The HSE’s Long Latency Health Risks Division estimates that occupational cancer accounts for around 8000 of the estimated annual toll of 12,000 deaths from occupational ill health, and some 14,000 new cases a year. This is based on a study funded by the HSE and published in the British Journal of Cancer in June this year.

A paper presented to the board yesterday outlined how the Executive is addressing this via a range of interventions and by focusing on 10 priority agents/occupations to help it identify where its efforts will have the most impact.

The Hazards Campaign, however, contends that the true annual figures are nearer 18,000 deaths and 30,000 registrations, and blames the HSE’s reliance on epidemiology – looking primarily at the specific organs in the body affected by cancer, rather than the actual causes – for its skewed vision.

Warned occupational cancer researcher, Simon Pickvance: “The HSE has been in denial about work cancer for over three decades, depending far too heavily on epidemiology, which is only capable of seeing widespread, long-established problems among large numbers of workers, employed for long periods of time, in large workplaces, such as mines, mills and manufacturing. This is totally unsuitable for today’s smaller, and fast-evolving workplaces, with more complex and diverse exposures.”

Mr Pickvance cited the example to SHP of diesel-engine exhaust emissions – one of the 10 priority agents/occupations chosen by the HSE. He explained: “The HSE cites the figure of 10,000 people exposed, but there are some 600,000 professional drivers alone, while the overall number of people who drive as part of their work is nearer one million.”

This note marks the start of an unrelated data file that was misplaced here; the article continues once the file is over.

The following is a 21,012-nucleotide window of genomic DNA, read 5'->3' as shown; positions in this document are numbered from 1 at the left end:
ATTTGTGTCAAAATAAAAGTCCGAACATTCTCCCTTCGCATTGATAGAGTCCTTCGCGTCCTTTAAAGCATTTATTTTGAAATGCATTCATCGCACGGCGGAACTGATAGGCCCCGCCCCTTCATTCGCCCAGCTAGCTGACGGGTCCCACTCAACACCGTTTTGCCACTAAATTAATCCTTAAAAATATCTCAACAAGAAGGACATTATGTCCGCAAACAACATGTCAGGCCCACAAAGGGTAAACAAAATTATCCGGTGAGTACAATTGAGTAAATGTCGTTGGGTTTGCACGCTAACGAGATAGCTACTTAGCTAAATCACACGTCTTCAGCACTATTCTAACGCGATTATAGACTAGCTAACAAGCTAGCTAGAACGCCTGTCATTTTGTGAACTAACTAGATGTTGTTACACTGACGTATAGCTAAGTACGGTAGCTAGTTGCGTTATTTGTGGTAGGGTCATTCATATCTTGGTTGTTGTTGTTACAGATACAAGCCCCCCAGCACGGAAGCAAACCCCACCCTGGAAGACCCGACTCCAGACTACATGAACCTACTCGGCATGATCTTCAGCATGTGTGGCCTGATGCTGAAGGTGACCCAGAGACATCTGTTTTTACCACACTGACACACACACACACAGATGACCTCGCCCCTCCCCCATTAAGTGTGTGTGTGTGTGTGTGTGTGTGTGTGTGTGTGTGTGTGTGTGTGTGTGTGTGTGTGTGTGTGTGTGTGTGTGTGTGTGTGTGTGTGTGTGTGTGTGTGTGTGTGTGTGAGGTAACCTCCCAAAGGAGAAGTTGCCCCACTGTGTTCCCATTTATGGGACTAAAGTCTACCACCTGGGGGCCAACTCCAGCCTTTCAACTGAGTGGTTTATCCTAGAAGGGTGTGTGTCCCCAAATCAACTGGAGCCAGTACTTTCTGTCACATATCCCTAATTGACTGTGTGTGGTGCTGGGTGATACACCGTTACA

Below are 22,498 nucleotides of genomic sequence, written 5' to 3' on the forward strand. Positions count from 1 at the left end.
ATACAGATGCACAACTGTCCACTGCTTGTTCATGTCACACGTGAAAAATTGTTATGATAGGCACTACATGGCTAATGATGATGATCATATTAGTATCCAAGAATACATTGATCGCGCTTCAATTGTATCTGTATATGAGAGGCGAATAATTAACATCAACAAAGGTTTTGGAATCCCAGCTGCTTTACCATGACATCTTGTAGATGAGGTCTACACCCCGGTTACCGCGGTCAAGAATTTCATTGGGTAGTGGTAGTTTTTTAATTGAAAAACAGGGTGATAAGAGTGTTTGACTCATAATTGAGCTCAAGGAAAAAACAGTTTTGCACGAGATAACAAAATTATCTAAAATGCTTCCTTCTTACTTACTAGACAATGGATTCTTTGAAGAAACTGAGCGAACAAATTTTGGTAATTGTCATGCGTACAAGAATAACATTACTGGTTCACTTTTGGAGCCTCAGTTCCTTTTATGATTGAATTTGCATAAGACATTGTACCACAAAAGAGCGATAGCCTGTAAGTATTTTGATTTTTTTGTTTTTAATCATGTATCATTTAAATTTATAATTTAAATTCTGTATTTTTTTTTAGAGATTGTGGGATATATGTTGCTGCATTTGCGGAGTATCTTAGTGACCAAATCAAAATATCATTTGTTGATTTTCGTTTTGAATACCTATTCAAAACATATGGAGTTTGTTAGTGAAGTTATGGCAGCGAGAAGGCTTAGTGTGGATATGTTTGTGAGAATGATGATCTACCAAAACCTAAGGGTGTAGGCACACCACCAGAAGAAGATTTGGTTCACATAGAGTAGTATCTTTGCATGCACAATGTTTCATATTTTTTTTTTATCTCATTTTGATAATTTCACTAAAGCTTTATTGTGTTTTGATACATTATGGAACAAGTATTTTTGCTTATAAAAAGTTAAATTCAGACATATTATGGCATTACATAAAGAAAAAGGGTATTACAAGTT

He also criticised the focus on just 10 agents/occupations, saying: “It’s not a question of prioritising the most common causes because we don’t actually know what the most common causes are!”

The Hazards Campaign is calling for a broader-spectrum approach, which would involve asking workers to identify workplace exposure to carcinogens, talking to medical consultants, who deal with patients, and solicitors, who see a steady flow of claimants with occupational cancer. However, Mr Pickvance acknowledges that HSE resources are a problem. He said: “We are aware of the current economic climate and so are not expecting the HSE to do very much.”

The HSE’s overall funding for health-based research is around £7 million a year; projects related to occupational cancer cost £5 million during the 2009/10 and 2011/12 work years.

The paper presented to the board yesterday outlined work done so far and still in progress, including myriad campaigns, awareness-raising initiatives, ongoing research projects, liaison with industry organisations and other government departments, task-specific advice and guidance, and engagement in discussions at European level on classification of carcinogens and mutagens. The board has been invited to consider, among other things, how the HSE can engage constructively with more partners to deliver future beneficial interventions; whether more work should be done specifically in the cases of shift work, diesel-engine exhaust emissions, painters and welders; and if a workshop/conference should be held with partners to explore what more can be done on occupational disease.